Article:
This is just the start of...something bigger. Well, if it's just the start, I guess that would be obvious. Sorry. It's a chapter with a couple of characters that readers of The Official Private Eye Handbook have already met. You read. I'm going to go back to working on learning how to string words together coherently.
Robin tried not to think of her father much, but usually ended up failing. She loved him and found herself surrounded by memories of their happy lives together. With his death, he had left her his saloon and all of his other worldly goods. While that bequest was certainly generous, the saloon had turned out to be as much a curse as a gift. Business wasn’t good.
“Ah still say ah don’t give a damn what ol’ Guthrie says about the humidity,” Old Man Jenkins said, walking out the front doors. “Hot is hot and there ain’t no two ways about it!”
“Take it easy, Sam,” Robin said, shielding her eyes with her hand as she followed him outside. “Guthrie’s been gone for an hour and I’m not arguing with you. Until you can do something about the weather, you might as well stop bitching about it.”
“Ah know it, darlin’,” Jenkins said with a sigh and calming himself.
“Good,” Robin told him. “Now get on home before Mary comes looking for you.”
“You’re sure you don’t want to come eat with us tonight, Robin?” Jenkins asked her. “Mary said you’re always welcome.”
“Thanks for the offer, Sam,” she said, “but I’ve got…stuff to do. I’ll be fine. Stop worrying.”
“We just…hate for you to be all alone.”
“Go home, Sam,” Robin said, giving him a push toward his car.
“You take care, girl.”
“I’ll try, Sam,” Robin said, turning to go back into the saloon, “but I gotta have fun, too.”
Staring at the lifeless room, Robin heard Sam Jenkins’ car drive off. Alone, she began clearing beer mugs and bottles from a table and watching dust fall through the last rays of the orange sunset as they shone through the windows. Slowly, she stood erect, lost in thought.
“Damn it all!” she screamed, hurling the tray of mugs and bottles into the air. “What’s the use?”
To no surprise, the glass met the floor with shattering impact and a crashing, discordant song. Robin let the plastic tray fall from her limp hand, bouncing against the floor with a dull clatter, as she turned toward the bar. Alone and despondent, her head hung low. With a great sigh, she looked toward the flashing lights of the silent jukebox, always waiting patiently for its next customer. She wondered how much money it was worth and whether she could get a better price for it by selling it separately or keeping it with the saloon.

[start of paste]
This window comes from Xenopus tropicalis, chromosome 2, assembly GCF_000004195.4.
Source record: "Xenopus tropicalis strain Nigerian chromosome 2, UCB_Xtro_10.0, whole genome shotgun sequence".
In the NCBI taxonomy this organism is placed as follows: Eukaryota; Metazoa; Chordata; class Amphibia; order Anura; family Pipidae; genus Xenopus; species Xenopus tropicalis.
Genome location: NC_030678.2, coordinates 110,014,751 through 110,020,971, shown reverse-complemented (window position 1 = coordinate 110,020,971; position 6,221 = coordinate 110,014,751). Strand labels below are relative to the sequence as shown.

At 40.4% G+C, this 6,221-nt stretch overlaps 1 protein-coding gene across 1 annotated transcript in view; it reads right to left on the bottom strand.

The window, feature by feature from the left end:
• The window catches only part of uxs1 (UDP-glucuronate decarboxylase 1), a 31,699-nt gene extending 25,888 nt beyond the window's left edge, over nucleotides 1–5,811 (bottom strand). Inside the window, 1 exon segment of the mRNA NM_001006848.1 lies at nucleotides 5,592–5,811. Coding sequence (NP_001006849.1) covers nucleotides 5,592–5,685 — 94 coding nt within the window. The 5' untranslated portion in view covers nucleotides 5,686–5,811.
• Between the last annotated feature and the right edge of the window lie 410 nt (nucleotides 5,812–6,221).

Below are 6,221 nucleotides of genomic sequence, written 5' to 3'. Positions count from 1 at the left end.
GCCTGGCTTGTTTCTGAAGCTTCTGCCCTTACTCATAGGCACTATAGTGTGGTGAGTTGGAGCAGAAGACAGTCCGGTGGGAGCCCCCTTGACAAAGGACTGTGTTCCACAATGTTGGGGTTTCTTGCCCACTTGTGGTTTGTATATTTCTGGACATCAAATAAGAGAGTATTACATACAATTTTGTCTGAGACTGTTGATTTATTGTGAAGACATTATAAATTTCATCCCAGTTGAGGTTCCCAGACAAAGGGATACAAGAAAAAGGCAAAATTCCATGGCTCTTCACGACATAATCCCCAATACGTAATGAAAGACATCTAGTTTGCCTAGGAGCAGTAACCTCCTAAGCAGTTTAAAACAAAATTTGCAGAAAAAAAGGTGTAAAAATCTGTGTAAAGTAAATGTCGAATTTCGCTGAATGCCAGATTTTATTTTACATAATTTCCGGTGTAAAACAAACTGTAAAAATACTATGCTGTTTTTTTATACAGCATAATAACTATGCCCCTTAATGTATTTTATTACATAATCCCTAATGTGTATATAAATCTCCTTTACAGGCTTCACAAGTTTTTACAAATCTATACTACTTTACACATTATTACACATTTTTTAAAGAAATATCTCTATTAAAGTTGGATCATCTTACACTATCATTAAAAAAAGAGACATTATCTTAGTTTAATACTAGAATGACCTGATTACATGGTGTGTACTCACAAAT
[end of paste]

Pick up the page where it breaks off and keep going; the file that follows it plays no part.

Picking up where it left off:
The roar of a familiar engine reached Robin from outside, bringing other memories and a tense scowl of which she wasn’t even aware. She was sure she knew the motorcycle making that rumble and, by extension, the rider. Anger and dread welled up within her as the engine went silent to be replaced by weary footsteps in heavy boots thumping their way to her door. Her eyes fixed on the man as he pushed in through the front door. His black boots and blue denim were dusty. His ruddy face wore a three-day growth of beard and his wind-tossed blonde hair told her he still didn’t wear a helmet.
“Stark,” she snarled through clenched teeth, her arms folded across her chest, “what in the world are you doing back here?”
He stopped just inside the door, removed his mirrored sunglasses and smiled broadly as he brushed dirt from his denim jacket.
“Robin, baby,” he pleaded, “y’all sound like you ain’t happy t’see me.”
“If you want a warm greetin’, go find somebody that gives a damn about your sorry ass.”
“Sounds like y’got y’self up on the wrong side of bed, darlin’,” he told her, still trying to be charming.
“I woke up alone in bed four blasted years ago!” Robin shouted. “You were conspicuously absent!”
“Well, nobody’s perfect.”
“Some less than others,” she said, glaring as her hands moved to her hips. “What the Hell are you doing here? What do you want?”
“You’re as subtle as ever, Wilson.”
“I’m sure you think you deserve better, you self-centered son-of-a-bitch,” she said, “but there’s nothing better left for you here. Dad took you in, gave you a place to--”
“And I took off and left y’all in the lurch,” he said. “Yeah, I get it, but I’ve got a life t’live, too, y’know.”
“Right, fame and fortune,” Robin scoffed. She turned on a heel and stalked off to the bar, stomping her way across the wooden floor. “You and your guitar. HA!”
“What’s that supposed to mean?”
“I know you,” she explained, grabbing a broom from behind the bar. “All you want is to be rich and famous.”
“Y’say that like it’s a bad thing,” he laughed.
“You don’t love the music, ass,” she told him while she swept up the broken glass. “That makes you as useful as a broken glass. You’re full of greed and you’ve got no soul, which means you can’t rock and you can’t roll.”
“Cute,” he said. “So you can make a rhyme. What’s my career matter to you?”